The Malta Independent 15 December 2017, Friday

Forfeiting our future

Thursday, 7 December 2017, 10:02 Last update: about 8 days ago

The news we carry today, taken from a Eurostat release only two days old, is very worrying.

The statistics say that spending on Research and Development has decreased on the part of business and on the part of government. It is only in the higher studies sector that it has increased.

Even so, however, we are still light years away from the R&D spend not just of our European counterparts but also of the other world blocs. Malta with an R&D intensity of 0.61 compared to Sweden at 3.25. And South Korea at 4.23 and Japan at 3.29.

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This means that our manufacturing outlets are progressively floating away from high tech and that our students may have the best built schools but will find great difficulties in coping and competing with their counterparts abroad.

It means too that many in the business sector seem to find greater motivation in real estate development and less in harnessing today's huge developments in industry. It also means that the government is more intent in giving supporters jobs and sinecures than in providing a cost-effective bureaucracy.

In short this all means that this generation, leaders and followers together, is forfeiting our children's future. Just as the parents who give their children all sorts of toys at Christmas and sweets whenever they demand it will not be really preparing their children for the future.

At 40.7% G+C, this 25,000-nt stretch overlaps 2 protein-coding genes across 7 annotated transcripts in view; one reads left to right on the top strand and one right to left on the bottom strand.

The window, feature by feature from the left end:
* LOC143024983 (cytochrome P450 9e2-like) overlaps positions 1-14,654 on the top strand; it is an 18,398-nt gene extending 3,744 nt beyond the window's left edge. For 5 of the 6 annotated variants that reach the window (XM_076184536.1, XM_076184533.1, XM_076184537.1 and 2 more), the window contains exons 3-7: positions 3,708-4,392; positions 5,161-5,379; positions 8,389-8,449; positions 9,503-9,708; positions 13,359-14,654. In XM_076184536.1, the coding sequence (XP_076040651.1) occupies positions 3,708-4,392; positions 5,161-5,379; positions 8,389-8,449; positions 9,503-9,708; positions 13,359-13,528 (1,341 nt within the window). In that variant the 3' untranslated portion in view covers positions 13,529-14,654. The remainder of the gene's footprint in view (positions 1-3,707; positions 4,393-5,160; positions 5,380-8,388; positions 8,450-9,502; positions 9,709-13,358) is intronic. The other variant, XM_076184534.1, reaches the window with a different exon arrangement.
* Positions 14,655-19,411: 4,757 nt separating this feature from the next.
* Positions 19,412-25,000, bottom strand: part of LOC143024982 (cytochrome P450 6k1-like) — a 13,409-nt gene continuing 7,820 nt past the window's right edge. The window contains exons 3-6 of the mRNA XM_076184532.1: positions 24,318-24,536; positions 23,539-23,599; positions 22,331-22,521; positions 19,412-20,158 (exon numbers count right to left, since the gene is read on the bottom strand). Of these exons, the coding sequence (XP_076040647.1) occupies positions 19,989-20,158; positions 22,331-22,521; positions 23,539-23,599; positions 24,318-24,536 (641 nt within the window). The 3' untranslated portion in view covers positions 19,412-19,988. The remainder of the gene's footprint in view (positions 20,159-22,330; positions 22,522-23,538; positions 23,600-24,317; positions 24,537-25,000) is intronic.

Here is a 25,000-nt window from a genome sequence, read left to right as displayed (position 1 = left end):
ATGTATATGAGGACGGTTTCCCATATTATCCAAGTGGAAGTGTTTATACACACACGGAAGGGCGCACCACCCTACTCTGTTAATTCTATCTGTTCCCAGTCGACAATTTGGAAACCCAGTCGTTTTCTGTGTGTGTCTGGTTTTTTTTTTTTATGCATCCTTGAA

And meanwhile the sweet Korean children, the industrious children of India who have to walk for miles to get to a school, have enough motivation to get them to study hard and to excel at exams.

We cuddle our children but we are not giving them what they will need in the future.

Besides, such a low R&D spend also implies a low level, if anything at all, of R&D infrastructure, not just in the government sector but more importantly in the business sector.

We must qualify this. There are sectors, such as telephony, where Malta registered huge improvements over the past years. But that growth spurt must not remain on its own, isolated. It must be consolidated and improved.

And it must be linked to related sectors for one thing about the modern world is that it is getting ever more integrated. So it's no use focusing on one sector and letting the linkages go.

It is also important to note that the higher education institutes, mainly the university, have been increasing their spend and quite substantially too. They get little help from the government and less from the industry. We urge them to do more and to increase their contribution. After all, they may have increased their spend from 29% to 35% in ten years but their 2016 spend at 35% is far lower than Lithuania's and Portugal's 45% and even Cyprus' 42%.

What is also important is the number of students and post-graduates who choose to further their studies at more qualified and higher levels abroad. We may be concerned about a brain drain but those who go and study abroad and then return bring with them far more than they set out in the first place. 
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